Mojisola Odegbami did not anticipate that a trip to the United States would land her a part in a visual album by one of the most popular music artists in the world – Beyoncé.
The 69-year-old Nigerian grandmother appeared in two music videos in Beyoncé’s highly anticipated “Black Is King” album, which premiered on Disney+ on Friday.
The album is based on the singer’s soundtrack album, “The Lion King: The Gift,” which was created for the 2019 remake of the original Disney film “The Lion King.”
In a video, speaking about the release of the album, Beyoncé said the goal of the project is to show that “black is regal and rich in history, in purpose and in lineage.”
Odegbami appeared in “Bigger” taking on the role of an African queen, and in “Mood 4 Eva” where she was dressed in African attire, including a gele, a traditional head wrap commonly worn in West and Southern Africa.
She told CNN that her journey to being cast began with a medical trip to California in July 2019, where she met Folajomi “FJ” Akinmurele, a young actor. “I was staying with my daughter’s friend, and this friend of hers has a 7-year-old son. The son, FJ, is the main character in “Black Is King,” Odegbami explained.
“Each time he needed to go for practice, I was the one who drove him there cause his mum would have gone to work. At that point, Beyoncé’s staff got to know me as grandma Moji,” she added.
Participating in ‘Black Is King’
Even though Beyoncé’s staff knew Odegbami, she did not get invited to cast in the album until her daughter’s friend took a leap and signed her up with the talent agency responsible for choosing characters for the album.
“I was out shopping one day and she called me, and asked that I come home immediately. I was scared, you know. She said “Grandma, it’s very important I need you to please come back home,” she said.
When Odegbami got home that afternoon, she said her daughter’s friend confessed to signing her up for a part on the album.
“That was how I found myself on the way to L.A .that same day for a part in the album. I initially didn’t want to go but she kept begging me, so I agreed,” she said.
After a two-hour drive to the set of “Black Is King,” in Los Angeles, she was ushered in by Beyoncé’s staff and given instructions on scenarios to act.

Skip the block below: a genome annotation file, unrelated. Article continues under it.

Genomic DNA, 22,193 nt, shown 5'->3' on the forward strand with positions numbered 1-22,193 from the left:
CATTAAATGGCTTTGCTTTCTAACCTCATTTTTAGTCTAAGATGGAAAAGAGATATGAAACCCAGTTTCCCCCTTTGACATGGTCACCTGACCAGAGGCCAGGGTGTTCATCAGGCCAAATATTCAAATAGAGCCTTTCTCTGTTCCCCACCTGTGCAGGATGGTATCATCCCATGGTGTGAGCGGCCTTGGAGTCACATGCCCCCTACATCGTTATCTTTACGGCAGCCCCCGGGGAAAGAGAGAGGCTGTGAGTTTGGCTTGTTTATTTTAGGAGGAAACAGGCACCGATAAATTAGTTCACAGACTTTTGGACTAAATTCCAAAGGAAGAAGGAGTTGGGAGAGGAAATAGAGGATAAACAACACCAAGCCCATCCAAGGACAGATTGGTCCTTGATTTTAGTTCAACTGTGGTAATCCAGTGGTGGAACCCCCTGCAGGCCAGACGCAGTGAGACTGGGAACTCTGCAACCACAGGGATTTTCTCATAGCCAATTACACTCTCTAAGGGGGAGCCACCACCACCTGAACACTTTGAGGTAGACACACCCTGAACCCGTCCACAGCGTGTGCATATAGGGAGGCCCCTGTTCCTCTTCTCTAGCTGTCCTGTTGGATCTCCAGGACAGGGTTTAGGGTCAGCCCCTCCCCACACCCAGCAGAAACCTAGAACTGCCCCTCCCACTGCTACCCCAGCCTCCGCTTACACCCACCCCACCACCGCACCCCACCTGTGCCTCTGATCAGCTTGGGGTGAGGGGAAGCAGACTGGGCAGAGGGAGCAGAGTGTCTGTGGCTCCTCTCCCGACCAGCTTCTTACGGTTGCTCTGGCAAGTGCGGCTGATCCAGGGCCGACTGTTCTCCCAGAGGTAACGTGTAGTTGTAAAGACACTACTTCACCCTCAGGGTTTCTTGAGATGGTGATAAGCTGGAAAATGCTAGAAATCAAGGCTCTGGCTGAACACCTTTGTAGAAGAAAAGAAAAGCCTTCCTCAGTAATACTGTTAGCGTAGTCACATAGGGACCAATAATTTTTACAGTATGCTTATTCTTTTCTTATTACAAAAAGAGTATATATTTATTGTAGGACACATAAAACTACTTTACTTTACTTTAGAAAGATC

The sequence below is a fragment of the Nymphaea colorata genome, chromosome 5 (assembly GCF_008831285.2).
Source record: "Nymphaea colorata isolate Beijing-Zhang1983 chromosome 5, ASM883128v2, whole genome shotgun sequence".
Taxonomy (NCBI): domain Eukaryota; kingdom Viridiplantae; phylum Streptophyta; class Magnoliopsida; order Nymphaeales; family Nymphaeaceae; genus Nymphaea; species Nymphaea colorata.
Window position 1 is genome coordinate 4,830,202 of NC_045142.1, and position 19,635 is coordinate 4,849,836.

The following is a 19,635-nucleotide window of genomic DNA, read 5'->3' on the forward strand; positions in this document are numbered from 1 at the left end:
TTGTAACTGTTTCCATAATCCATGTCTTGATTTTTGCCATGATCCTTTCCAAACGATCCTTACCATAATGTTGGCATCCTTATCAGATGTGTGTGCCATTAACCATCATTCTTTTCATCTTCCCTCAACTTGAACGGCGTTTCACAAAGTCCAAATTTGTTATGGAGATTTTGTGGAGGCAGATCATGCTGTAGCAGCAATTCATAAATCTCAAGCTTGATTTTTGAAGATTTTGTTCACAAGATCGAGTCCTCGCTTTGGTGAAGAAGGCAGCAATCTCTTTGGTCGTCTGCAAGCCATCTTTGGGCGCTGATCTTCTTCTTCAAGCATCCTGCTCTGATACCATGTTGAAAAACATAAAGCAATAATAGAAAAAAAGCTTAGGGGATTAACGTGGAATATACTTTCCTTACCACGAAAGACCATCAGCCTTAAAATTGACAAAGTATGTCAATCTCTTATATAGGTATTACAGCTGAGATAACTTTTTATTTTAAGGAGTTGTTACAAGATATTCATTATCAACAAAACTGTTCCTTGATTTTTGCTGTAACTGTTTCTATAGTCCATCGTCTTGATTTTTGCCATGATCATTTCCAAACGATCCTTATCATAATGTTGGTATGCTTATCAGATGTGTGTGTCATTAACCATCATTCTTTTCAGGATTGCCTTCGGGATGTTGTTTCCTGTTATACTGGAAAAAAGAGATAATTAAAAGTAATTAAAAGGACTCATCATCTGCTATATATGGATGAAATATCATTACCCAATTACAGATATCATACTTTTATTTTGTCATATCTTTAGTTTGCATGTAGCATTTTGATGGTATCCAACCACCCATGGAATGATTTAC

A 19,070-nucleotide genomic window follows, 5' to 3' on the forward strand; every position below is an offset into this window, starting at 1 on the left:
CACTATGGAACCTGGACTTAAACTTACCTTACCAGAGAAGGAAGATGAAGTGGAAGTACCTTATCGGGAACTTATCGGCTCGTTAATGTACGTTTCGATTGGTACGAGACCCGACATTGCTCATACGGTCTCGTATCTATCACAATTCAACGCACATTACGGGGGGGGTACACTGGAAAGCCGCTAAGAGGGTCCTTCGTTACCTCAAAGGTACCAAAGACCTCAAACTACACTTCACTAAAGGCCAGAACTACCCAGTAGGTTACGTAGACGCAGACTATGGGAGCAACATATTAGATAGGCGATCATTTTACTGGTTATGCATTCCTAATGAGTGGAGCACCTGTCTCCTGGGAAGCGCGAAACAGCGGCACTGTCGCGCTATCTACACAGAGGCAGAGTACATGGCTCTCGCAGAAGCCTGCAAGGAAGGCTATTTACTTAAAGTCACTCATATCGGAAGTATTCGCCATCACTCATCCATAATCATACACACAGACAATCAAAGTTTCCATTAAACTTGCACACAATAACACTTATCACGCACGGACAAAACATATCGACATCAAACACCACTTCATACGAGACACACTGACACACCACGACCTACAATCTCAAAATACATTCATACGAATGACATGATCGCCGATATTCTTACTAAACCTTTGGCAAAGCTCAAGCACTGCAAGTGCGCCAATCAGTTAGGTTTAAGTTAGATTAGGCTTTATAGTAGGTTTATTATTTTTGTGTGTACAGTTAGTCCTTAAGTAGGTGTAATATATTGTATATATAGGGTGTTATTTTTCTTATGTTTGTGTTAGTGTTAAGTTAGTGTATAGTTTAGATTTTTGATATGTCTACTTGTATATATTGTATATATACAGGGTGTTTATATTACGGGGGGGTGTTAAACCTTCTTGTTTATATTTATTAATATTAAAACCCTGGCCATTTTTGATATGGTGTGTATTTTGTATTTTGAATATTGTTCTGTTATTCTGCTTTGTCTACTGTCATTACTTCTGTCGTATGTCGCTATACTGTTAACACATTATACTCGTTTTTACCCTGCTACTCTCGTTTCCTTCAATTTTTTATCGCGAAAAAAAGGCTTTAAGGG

She was tested with fun parts to play like receiving a baby, holding it, and putting a mark on the baby’s forehead. “I was just having fun, you know. Everything was going on smoothly, playing those parts I was asked to,” she said.
Right after acting out the scenarios, Odegbami said everything happened fast. She was told she would be featuring in the album and meeting Beyoncé.
Cameras and phones were not allowed on set so she did not get photos of her with the Grammy-winning singer, she said.
Odegbami also was required to sign a nondisclosure agreement, preventing her from revealing details of the video shoot to the public until after the album was released.
“They dressed me up, did my makeup, and chose outfits for me. And then they showed me where to stand on set waiting for Beyoncé,” she explained.
The team was able to guess her size correctly from photos and videos her daughter’s friend had sent to them, she said.
In a scene in the “Mood 4 Eva” video featuring Jay Z, Childish Gambino, and Malian singer Oumou Sangaré, Odegbami was seated directly at Beyoncé’s back, dressed in a colorful pink dress with a cape.
She also wore dark shades, and purple gloves matching her extravagant gele.
And the “Better” video featured her dressed in all-white while walking behind Beyoncé and FJ.
Odegbami said meeting Beyoncé was a wonderful experience. Everyone on set, she said, was receptive and kind.
“I mean before that day I knew there was a singer called Beyoncé, but I had never seen her. My children are her fans. In fact, my last born is always referred to as the Beyoncé of our family. Her siblings call her that,” she said.
She added that like her children, she is now a fan of the singer.
Odegbami, who lives in Abeokuta, southwest Nigeria, told CNN that she feels happy to have represented Nigeria, and by extension Africa, in “Black Is King.”
It was an opportunity to showcase Nigerian culture through her appearance, she said.
“I give credit to my daughter’s friend who saw me fit to represent our culture. She didn’t even know what I was going to do on set, she just felt I’d be a right fit to appear in the album,” she said.